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Current position of the SSV Corwith Cramer. Click on the vessel to view position history. Use the tools, top right, to change the map style or view data layers. Dates and times use GMT (Greenwich Mean Time).


SEA Currents: SSV Corwith Cramer

June 07, 2015

Field Trip to Waimanalo Beach

Robert Ramos, Wesleyan University

Rainbow in paradise

Today we embarked on our second field trip of our SEA Semester program. After heading into the field and getting our hands dirty by taking measurements of a stream in Waimea Valley yesterday, I was super excited to see what this day had in store for us. On top of everything, today was actually my birthday, which made me that much more excited! We went to Waimanalo Beach on the island of O'ahu to explore an example of the island's coral reef ecosystem. Once there, our TA Catherine sat us down on the edge of a gorgeous looking beach with crystal clear blue water to explain to us the basics of a coral reef ecosystem.

We learned about all the elements of your typical coral reef ecosystem: fish, crustaceans, sea urchins, sponges, invertebrates, plankton - both zooplankton and phytoplankton, the sun (which everyone commonly overlooks) and most importantly the coral itself. Corals provide structure to the surrounding areas and are the habitat that a wide variety of sea life call home. Such structures populate areas in large colonies and have several different forms such as antler coral, branched coral, brain coral, and tabletop coral. Interestingly, coral are actually closely related to sea anemones and can even give you a slight sting if touched. Coral reproduce sexually or asexually via polyps, which can take "root" in an area during sexual reproduction or produce buds that are exact clone copies of the parent during asexual reproduction. These polyps secrete calcium carbonate in such a way that it forms a sort of skeleton around them and this is the rigid structure we imagine when we think of coral. In order to feed, coral can catch other smaller organisms in the filaments of their polyps or through an endosymbiotic relationship that they have with zooxanthellae, a special photosynthetic microorganism that is housed within the polyp itself, which can provide nutrients to the coral. Fun fact: these zooxanthellae are what give each species of coral its color!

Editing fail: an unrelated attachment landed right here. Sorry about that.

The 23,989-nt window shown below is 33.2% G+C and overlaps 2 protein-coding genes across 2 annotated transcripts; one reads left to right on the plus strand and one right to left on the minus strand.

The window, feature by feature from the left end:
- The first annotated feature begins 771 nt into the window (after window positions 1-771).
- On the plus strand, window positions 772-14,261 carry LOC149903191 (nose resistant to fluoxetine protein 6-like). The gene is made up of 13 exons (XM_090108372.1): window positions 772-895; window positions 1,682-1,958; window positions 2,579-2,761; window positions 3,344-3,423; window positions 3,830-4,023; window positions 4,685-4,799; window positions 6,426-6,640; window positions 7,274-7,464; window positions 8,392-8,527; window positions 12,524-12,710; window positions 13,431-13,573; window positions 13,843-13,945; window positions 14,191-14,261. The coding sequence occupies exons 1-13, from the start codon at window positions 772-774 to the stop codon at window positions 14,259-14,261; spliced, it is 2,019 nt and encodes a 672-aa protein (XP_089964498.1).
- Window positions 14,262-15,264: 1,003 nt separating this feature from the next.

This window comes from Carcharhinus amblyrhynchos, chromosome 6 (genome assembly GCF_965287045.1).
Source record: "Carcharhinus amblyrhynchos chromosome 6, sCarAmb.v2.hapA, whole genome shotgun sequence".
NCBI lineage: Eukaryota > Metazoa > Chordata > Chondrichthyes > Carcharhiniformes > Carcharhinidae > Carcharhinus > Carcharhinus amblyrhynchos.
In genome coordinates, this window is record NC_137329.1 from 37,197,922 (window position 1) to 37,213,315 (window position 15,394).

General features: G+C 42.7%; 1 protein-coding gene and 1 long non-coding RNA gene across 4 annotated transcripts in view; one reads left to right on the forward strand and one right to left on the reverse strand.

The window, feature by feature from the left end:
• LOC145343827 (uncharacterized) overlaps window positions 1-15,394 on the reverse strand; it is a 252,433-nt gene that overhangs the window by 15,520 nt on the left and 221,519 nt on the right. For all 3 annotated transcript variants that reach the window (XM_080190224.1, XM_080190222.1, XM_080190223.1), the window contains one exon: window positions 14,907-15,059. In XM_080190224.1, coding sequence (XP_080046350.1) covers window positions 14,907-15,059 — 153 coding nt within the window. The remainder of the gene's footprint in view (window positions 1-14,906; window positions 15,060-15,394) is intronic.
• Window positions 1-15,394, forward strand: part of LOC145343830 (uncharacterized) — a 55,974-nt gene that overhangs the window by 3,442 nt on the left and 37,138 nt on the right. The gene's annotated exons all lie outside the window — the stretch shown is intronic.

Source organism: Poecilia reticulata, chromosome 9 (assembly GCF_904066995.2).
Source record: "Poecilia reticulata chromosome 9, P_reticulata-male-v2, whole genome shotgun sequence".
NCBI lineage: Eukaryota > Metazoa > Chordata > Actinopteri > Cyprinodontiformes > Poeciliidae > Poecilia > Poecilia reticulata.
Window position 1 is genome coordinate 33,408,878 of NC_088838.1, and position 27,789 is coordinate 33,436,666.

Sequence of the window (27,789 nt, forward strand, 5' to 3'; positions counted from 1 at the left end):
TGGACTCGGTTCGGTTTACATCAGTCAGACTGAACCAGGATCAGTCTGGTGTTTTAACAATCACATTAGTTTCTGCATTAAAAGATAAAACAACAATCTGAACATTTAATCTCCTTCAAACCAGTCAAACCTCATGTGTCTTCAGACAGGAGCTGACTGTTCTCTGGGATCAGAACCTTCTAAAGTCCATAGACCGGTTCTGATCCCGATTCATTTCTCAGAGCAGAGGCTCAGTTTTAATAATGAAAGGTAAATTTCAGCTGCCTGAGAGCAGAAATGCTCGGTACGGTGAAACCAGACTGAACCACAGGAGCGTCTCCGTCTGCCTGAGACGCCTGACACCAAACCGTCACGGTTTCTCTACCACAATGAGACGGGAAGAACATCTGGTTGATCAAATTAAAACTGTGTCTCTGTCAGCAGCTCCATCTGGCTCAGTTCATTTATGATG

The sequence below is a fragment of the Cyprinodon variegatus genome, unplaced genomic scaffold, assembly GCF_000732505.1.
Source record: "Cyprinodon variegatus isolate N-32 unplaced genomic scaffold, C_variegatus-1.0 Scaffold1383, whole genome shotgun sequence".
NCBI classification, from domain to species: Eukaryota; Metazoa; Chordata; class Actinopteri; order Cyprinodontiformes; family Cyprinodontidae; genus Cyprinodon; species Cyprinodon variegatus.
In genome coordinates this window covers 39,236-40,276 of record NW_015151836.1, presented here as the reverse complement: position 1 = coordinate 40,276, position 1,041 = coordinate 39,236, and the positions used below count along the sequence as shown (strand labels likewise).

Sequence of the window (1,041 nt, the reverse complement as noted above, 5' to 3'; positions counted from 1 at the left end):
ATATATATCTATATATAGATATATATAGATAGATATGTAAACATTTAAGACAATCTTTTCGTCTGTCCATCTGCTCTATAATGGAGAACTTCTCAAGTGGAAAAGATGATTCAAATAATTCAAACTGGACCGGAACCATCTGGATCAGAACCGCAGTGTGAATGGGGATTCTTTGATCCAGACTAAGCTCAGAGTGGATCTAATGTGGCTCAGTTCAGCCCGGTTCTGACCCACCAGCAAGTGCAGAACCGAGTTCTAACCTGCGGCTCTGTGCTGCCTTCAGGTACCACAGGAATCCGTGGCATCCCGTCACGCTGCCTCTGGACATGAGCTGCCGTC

We also learned that coral like to live in warm waters in the photic zone of the ocean where sunlight is still able to penetrate the water enough for their zooxanthellae to still photosynthesize. However, if conditions become too stressful for the coral, lets say in the case of rising ocean temperatures (*cough, cough* global warming *cough, cough*), the coral will actually expel their little buddies and become bare and colorless, this is called coral bleaching. If situations such as this continue, the coral will basically starve because they aren't able to acquire enough nutrients.

After learning all about these coral ecosystems we got to hop in the water with all of our snorkeling gear and explore the Waimanalo reef, after the requisite safety lecture of course. It was absolutely beautiful!! We saw so many types of fish such as the trumpetfish, the needlefish, puffer fish, and even the state fish: the reef triggerfish aka Humuhumu-nukunuku-apua'a! Say that five times fast! In the end, I had a wonderful birthday, with wonderful people, in an absolutely stunning area of paradise

- Robert

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